Man found dead in Bala Cynwyd church lot identified as Philadelphia photographer

Johnathan F. Zellars was known among local artists.
Johnathan F. Zellars was known among local artists.
Posted: August 23, 2011

The body of a man found Friday outside the Church of St. Asaph in Bala Cynwyd was that of the Philadelphia photographer Johnathan F. Zellars, police, his minister, and the Montgomery County coroner said.

Zellars, 62, was found dead Friday morning by the sexton in a car parked on the grounds of the church on Conshohocken State Road in Lower Merion Township.

Montgomery County Coroner Walter I. Hofman attributed the death to natural causes, likely brought on by a medical condition.

Why Zellars was on the church grounds Thursday night wasn't clear. The Rev. Barry J. Harte, minister of the Episcopal church, said Zellars had been a member for at least three years and played an active role in church life.

"We knew Johnathan moved around to a variety of places," Harte said in an interview Monday.

"Maybe he got caught in that rainstorm Thursday, and was between places, and tried to find shelter, and he must have found the car."

When news of the death broke Friday, authorities identified the man as Johnathan F. Zellers, 62, of Philadelphia, based on identification found on his body. He was described as homeless.

That drew a quick response from Philadelphia's arts community; members feared the deceased was the photographer Johnathan Zellars.

On Monday, Lower Merion police Detective Greg Henry confirmed that it was Zellars who had been found dead.

"There were different spellings on different IDs, but I believe that the correct spelling is Zellars," Henry said. He said he was having trouble finding Zellars' kin.

Sande Webster, owner of Sande Webster Gallery on Walnut Street in Center City, said Zellars was a familiar figure at openings, always well-dressed, with his signature sunglasses and jewelry.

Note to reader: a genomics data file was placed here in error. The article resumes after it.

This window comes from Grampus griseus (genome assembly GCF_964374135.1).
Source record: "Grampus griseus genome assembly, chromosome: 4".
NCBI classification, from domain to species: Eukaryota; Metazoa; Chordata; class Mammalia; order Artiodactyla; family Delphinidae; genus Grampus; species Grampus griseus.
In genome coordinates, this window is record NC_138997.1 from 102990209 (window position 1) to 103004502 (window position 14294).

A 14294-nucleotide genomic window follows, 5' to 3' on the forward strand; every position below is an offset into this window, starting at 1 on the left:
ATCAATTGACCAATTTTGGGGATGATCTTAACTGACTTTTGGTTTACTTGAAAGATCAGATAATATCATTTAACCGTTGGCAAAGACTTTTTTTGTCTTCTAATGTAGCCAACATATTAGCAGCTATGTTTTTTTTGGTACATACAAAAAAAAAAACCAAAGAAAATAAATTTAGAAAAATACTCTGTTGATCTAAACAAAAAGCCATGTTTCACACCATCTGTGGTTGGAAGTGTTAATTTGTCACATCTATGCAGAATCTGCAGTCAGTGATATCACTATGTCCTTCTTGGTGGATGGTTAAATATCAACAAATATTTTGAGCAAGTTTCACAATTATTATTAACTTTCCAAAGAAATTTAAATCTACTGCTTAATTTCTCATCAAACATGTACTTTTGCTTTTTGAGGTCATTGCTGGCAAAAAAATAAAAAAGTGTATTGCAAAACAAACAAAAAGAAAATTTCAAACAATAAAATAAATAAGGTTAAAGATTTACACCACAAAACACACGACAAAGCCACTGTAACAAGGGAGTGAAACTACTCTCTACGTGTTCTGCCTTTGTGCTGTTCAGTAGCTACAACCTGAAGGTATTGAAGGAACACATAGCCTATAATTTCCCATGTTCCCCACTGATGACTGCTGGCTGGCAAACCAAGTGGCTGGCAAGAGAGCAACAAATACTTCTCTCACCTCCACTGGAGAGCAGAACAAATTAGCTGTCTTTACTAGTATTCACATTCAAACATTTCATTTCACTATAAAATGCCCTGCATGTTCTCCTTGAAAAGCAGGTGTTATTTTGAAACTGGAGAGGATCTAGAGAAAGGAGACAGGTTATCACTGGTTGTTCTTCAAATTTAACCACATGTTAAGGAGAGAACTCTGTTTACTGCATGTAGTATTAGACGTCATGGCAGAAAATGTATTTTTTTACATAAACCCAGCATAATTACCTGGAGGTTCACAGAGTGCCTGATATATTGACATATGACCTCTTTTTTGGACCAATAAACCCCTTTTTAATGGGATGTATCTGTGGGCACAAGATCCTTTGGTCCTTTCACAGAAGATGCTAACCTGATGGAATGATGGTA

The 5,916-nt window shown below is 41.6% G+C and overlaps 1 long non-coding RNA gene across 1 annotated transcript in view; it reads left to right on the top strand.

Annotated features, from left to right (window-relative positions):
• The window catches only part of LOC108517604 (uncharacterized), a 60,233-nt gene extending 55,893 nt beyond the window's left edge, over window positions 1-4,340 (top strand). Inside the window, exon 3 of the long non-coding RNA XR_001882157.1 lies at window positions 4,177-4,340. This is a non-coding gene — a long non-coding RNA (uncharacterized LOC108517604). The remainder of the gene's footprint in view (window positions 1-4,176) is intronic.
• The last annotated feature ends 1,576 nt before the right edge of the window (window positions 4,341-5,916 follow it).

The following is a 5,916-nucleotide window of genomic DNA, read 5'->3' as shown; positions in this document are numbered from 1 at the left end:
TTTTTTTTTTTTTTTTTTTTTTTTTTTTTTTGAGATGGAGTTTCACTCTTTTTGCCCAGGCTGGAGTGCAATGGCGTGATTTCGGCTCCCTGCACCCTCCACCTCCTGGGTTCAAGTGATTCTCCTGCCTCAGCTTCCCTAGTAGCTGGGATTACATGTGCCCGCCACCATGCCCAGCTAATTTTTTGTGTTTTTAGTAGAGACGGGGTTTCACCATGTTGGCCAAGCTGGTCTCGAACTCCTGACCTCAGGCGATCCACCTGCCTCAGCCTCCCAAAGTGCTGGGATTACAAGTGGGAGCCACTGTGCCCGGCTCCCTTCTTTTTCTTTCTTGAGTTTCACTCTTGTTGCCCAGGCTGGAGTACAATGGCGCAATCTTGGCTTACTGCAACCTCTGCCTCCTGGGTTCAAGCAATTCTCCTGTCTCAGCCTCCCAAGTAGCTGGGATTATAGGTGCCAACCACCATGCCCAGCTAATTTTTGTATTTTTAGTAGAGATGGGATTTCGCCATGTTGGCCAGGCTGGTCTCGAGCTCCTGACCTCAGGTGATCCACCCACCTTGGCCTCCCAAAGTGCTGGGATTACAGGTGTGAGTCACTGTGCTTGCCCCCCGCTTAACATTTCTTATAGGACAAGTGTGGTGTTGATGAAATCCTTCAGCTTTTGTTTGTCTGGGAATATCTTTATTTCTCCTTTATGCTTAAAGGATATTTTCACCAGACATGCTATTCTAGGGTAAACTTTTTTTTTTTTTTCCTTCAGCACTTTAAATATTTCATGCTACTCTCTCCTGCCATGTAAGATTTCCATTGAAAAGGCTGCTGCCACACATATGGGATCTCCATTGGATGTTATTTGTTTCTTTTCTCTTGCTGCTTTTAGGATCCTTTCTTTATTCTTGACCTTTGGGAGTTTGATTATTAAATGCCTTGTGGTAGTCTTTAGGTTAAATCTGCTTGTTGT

"I found him to be a very, very engaging person with an extensive knowledge of art, and all the things that were happening in the art world in Philadelphia," Webster said.

Richard J. Watson, exhibitions curator at the African American Museum, said his friend took fashion photos and documented life in Philadelphia. Zellars also traveled to Sweden to teach photography, Watson said.

"I appreciated his presence in the world as an artist. He related to many people and had a high level of consciousness," Watson said.

The database Lexis Nexis says Zellars had lived in the 200 block of East Cliveden Street, East Mount Airy, from 2000 on.

Zellars filed for bankruptcy on Oct. 2, 2006. Court records said his assets were liquidated and the case closed on May 8, 2007.

Harte said Zellars told him he rented a room in Mount Airy. He never mentioned trouble.

"Johnathan chose to live his life with dignity, and he did what he needed to do," said Harte. "One of the many things the church is asked to do is honor the dignity of every person."

Zellars' photographs interpreting the stations of the cross were on display from April 13 to 22. He never skipped Sunday worship, and spent time in the church office.

"I have drunk many a cup of coffee from the pot that Johnathan always had going," Harte said. "He will be deeply missed."


Contact staff writer Bonnie L. Cook at 610-313-8232 or bcook@phillynews.com. Read her blog, "MontCo Memo," at www.philly.com/montcomemo.

comments powered by Disqus
|
|
|
|
|